Posted Nov 29, 2005 09:20 am CST
Since 1986, every aspirin bottle sold in this country has carried a label warning that consumption by children with viral illnesses increases the chances of contracting Reye’s syndrome, a rare but potentially deadly disease.
The Food and Drug Administration mandated the warning after scientific studies showed that children with colds, flu or chicken pox who took aspirin were more likely to develop Reye’s syndrome than those who didn’t.
Experts regard that development as a public health triumph, but a bittersweet one. The warning labels have helped save lives. But, they say, many children became disabled or died from Reye’s syndrome while the aspirin industry fought the government’s efforts. The industry had argued that the scientific evidence for such a warning was incomplete, unclear or uncertain.
The aspirin industry didn’t invent the strategy of questioning the underlying science, says David Michaels, an epidemiologist at George Washington University. Corporations have successfully used that tactic for decades, says Michaels, an assistant secretary of energy in the Clinton administration who is writing a book on the subject.
But the strategy has become so common that it is almost unheard of for the science behind a proposed public health or environmental regulation to go unchallenged, no matter how strong or conclusive the evidence is, according to Michaels and other experts in public health and environmental law.
“When there’s a lot on the line financially,” says Wendy Wagner, a University of Texas law professor who specializes in environmental and regulatory law, “it’s always going to be in a corporation’s interest to challenge the underlying science–sometimes illegitimately.”
Industry officials say it is ludicrous to suggest that corporations raise scientific uncertainty to delay or defeat government regulation. The uncertainty is real, they say. And it ought to be acknowledged.
“Our position is that every ounce of scientific information that is part of the public debate should be open, available and accessible to everyone,” says Bill Kovacs, vice president for environment, technology and regulatory affairs for the U.S. Chamber of Commerce. But academics are taking a closer look at two legal developments that, they say, may have exacerbated the trend. Both have altered people’s understanding of how scientific evidence is gathered.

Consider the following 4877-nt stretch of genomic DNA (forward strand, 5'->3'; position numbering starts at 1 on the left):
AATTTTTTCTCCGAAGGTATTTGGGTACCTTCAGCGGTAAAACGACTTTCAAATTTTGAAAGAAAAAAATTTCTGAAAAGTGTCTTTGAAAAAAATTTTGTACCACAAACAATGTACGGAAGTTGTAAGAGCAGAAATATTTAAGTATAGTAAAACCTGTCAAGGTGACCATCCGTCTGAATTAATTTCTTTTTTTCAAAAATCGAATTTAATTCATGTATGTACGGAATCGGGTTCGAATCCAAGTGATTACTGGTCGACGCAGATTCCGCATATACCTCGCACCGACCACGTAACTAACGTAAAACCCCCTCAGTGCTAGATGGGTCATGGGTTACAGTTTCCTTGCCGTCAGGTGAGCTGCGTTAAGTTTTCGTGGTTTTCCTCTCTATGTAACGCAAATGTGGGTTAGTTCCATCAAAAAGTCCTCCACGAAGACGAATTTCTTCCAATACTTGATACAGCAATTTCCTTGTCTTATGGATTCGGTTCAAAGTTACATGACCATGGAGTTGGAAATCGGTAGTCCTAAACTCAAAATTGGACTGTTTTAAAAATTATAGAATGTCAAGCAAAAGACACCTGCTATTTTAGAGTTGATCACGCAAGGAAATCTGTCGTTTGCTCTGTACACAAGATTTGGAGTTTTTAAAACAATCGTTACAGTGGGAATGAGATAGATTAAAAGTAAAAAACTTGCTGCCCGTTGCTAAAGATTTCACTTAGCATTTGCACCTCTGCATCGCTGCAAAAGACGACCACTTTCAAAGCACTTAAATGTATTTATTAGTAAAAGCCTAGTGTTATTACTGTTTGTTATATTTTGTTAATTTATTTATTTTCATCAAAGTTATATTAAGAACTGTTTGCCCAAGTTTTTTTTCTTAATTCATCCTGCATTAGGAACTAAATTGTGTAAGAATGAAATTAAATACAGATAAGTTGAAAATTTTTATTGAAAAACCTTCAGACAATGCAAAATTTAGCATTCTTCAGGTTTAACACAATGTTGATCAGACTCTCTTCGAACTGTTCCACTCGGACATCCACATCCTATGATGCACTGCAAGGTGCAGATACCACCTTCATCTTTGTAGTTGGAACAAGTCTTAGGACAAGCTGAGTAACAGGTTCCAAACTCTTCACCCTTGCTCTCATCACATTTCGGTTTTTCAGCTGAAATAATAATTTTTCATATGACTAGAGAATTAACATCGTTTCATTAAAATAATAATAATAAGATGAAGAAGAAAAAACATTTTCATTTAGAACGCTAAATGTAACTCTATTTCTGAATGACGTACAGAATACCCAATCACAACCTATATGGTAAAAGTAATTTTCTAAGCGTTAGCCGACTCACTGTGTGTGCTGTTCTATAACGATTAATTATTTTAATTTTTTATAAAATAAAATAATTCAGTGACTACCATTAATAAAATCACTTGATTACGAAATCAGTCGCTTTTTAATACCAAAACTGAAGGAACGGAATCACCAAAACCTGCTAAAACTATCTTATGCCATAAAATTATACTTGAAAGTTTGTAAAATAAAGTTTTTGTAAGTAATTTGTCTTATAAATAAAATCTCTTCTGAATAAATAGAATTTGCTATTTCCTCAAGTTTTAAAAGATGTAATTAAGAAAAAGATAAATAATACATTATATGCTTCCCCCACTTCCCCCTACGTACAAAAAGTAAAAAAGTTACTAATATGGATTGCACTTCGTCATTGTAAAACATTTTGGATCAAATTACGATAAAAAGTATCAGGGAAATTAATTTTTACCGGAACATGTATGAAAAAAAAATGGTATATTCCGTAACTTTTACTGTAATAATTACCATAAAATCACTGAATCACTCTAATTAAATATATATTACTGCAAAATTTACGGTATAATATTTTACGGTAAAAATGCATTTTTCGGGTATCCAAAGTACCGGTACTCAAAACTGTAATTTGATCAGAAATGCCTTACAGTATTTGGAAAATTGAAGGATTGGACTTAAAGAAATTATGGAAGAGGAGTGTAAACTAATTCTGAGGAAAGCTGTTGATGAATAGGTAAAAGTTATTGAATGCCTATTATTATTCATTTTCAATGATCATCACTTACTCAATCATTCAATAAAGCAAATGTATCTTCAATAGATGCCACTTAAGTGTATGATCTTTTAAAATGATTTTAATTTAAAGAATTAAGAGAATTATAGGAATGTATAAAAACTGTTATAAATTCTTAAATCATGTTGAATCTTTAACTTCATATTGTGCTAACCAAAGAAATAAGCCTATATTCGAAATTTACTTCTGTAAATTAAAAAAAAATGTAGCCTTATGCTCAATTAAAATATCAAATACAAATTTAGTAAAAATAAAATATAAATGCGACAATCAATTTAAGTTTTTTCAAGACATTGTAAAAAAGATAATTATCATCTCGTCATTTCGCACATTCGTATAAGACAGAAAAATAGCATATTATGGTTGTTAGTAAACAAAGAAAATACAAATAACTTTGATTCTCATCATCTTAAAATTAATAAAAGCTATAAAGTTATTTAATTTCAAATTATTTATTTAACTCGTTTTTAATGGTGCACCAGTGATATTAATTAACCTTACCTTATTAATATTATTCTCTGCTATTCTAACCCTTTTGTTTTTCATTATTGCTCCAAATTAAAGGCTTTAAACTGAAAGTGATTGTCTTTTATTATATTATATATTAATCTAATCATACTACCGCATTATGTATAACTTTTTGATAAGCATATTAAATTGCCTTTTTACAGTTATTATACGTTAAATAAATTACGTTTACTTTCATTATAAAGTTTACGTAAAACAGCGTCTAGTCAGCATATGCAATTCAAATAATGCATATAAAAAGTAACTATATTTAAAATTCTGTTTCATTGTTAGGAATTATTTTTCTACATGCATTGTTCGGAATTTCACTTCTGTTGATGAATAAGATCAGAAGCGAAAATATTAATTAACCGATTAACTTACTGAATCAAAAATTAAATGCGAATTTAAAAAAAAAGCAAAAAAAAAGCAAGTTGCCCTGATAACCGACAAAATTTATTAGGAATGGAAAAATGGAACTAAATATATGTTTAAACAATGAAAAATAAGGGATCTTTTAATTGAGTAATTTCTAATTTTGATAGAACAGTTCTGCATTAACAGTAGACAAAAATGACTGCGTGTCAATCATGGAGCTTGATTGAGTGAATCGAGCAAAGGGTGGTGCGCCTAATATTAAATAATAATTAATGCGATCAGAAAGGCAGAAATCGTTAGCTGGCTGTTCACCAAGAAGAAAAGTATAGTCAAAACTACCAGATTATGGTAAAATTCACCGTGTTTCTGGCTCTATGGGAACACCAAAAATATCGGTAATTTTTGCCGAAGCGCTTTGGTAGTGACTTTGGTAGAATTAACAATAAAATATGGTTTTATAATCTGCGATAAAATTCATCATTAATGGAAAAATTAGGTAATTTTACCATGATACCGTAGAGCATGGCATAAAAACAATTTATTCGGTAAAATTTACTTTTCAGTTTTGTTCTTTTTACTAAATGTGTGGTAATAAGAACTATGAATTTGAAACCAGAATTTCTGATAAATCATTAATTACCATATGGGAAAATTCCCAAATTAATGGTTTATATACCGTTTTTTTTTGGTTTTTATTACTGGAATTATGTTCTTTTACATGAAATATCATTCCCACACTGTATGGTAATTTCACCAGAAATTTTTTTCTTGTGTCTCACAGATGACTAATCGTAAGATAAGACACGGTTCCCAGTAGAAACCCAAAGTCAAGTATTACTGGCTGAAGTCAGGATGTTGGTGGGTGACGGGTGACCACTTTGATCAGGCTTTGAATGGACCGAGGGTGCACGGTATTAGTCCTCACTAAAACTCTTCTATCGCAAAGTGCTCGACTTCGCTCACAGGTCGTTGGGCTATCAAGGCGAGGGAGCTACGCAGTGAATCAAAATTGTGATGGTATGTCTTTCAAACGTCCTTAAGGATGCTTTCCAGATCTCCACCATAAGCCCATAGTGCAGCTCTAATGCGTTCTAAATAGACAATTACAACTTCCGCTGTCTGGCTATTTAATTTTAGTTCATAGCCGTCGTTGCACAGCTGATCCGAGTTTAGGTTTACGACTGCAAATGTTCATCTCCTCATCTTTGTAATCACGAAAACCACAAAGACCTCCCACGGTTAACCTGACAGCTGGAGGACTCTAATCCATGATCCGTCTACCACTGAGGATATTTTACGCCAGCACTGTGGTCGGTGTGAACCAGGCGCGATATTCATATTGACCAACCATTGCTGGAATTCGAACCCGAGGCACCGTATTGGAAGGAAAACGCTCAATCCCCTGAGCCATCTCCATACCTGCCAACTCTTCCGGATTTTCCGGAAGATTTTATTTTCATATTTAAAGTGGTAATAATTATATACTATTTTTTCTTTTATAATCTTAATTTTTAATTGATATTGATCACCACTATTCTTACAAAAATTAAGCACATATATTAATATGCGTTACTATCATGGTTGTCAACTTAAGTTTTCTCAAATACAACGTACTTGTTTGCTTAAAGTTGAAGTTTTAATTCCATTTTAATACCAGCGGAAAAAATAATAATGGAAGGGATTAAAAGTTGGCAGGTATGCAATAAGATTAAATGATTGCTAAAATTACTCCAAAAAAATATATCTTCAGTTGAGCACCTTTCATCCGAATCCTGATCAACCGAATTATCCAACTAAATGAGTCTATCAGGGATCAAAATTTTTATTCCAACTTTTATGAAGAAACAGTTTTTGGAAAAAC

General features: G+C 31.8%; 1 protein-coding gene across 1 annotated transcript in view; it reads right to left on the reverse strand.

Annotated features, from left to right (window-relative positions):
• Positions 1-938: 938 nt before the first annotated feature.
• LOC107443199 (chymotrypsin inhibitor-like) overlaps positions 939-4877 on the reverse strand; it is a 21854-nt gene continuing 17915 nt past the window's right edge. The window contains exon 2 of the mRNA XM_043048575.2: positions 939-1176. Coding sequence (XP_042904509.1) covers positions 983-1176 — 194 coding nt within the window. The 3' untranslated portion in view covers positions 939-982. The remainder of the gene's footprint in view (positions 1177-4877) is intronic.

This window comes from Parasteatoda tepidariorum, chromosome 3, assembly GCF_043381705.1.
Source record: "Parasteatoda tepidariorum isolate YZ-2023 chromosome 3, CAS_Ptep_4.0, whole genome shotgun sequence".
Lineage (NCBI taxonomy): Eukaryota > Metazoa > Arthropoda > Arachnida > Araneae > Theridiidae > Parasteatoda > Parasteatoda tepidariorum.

One is the U.S. Supreme Court’s landmark 1993 decision, Daubert v. Merrell Dow Pharmaceuticals, 509 U.S. 579, which requires federal judges to act as gatekeepers and to admit only evidence that they find relevant and reliable.
The other is the 2001 Data Quality Act, which allows anyone who believes that information disseminated by a federal agency is not of sufficient “quality, objectivity, utility or integrity” to request that the information be corrected.
Those two developments, the critics argue, allow–if not encourage–a piece-by-piece examination of scientific evidence rather than the weight-of-the-evidence approach that most scientists prefer. The result, they say, is that opponents of regulation can pick and choose pieces of data to attack the entire premise of a regulation.
For example, Michaels says, take the cases involving Parlodel, a lactation-suppressing drug taken by non-nursing new mothers in the 1980s and early 1990s.
Citing case reports and animal studies showing that Parlodel can cause a rapid rise in blood pressure in humans, the FDA asked the drugmaker in 1985 to include warning labels. Yet when several women later sued the drugmaker, claiming Parlodel was responsible for their injuries, their cases essentially were thrown out of court for lack of scientific certainty, Michaels says.
“Applying the Daubert rule, those judges demanded a level of certainty that was virtually impossible to provide,” he says.
Emboldened, antiregulatory interests are expanding the application of Daubert principles to judicial review of federal regulations, experts say.
Michaels cites the chamber’s 2002 call for an executive order requiring all federal agencies to apply the Daubert standards in the administrative rule-making process. Public health advocates should be wary, Michaels and others say. “The legal, economic and political obstacles faced by regulators will increase dramatically when Daubert-like criteria are applied to each piece of scientific evidence used to support a regulation,” Michaels says.